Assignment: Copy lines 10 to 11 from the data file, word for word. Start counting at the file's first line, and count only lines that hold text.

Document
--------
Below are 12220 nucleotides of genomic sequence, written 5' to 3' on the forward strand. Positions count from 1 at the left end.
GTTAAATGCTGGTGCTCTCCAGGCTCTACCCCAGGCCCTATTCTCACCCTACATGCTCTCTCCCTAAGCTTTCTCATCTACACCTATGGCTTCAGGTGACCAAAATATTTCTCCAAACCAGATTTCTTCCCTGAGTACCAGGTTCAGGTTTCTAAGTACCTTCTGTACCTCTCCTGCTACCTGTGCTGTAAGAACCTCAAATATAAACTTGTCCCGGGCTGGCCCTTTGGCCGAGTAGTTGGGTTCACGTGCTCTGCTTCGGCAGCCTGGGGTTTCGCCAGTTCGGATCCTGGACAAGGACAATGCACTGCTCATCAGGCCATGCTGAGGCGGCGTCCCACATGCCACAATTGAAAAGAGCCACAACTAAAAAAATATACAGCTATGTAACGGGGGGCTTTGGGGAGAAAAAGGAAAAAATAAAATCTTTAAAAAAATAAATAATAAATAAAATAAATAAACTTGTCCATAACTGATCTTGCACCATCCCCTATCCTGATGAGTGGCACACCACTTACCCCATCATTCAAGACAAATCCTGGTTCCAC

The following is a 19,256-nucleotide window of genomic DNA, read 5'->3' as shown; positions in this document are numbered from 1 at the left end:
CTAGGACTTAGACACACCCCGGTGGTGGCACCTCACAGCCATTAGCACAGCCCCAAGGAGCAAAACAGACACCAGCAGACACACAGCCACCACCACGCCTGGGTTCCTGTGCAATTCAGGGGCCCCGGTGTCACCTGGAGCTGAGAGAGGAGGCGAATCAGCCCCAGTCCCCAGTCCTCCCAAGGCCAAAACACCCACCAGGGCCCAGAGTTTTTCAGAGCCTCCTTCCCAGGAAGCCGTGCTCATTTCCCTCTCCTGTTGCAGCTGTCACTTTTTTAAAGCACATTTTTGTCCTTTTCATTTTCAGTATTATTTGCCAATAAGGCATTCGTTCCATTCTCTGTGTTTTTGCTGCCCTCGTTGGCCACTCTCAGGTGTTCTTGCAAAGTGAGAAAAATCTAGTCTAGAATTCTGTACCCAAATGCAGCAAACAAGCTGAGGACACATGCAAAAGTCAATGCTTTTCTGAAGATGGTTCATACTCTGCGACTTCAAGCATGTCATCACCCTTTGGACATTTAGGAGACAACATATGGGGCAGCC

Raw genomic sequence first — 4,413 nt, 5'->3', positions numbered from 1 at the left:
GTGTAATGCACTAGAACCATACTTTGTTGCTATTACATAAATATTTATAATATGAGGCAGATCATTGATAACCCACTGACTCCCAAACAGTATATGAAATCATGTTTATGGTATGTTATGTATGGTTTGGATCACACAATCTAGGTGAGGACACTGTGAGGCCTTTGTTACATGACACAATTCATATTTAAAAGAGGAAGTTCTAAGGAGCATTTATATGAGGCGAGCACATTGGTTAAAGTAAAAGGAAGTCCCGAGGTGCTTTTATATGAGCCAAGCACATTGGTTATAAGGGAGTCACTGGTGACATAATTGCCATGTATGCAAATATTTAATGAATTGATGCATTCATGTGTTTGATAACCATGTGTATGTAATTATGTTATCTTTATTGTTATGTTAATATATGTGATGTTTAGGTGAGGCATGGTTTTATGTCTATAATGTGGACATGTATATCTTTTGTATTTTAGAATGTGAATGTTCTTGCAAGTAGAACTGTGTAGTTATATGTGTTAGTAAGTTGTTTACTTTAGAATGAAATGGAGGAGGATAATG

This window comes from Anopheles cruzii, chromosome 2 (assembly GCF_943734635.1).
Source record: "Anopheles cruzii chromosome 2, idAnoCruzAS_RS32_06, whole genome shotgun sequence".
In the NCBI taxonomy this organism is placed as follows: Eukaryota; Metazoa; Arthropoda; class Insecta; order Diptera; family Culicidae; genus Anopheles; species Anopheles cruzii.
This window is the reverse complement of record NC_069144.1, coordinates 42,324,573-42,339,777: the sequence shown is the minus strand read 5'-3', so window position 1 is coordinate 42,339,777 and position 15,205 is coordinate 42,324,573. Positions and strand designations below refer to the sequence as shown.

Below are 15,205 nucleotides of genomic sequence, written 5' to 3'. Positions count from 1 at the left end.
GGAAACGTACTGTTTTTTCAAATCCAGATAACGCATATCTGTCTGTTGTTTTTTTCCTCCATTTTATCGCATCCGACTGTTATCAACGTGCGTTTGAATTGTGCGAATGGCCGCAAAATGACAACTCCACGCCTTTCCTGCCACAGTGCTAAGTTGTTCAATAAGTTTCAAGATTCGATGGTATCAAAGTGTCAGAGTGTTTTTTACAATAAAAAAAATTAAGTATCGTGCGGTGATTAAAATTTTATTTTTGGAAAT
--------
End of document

This window is the reverse complement of record NC_069144.1, coordinates 42,324,573-42,339,777: the sequence shown is the minus strand read 5'-3', so window position 1 is coordinate 42,339,777 and position 15,205 is coordinate 42,324,573. Positions and strand designations below refer to the sequence as shown.

Below are 15,205 nucleotides of genomic sequence, written 5' to 3'. Positions count from 1 at the left end.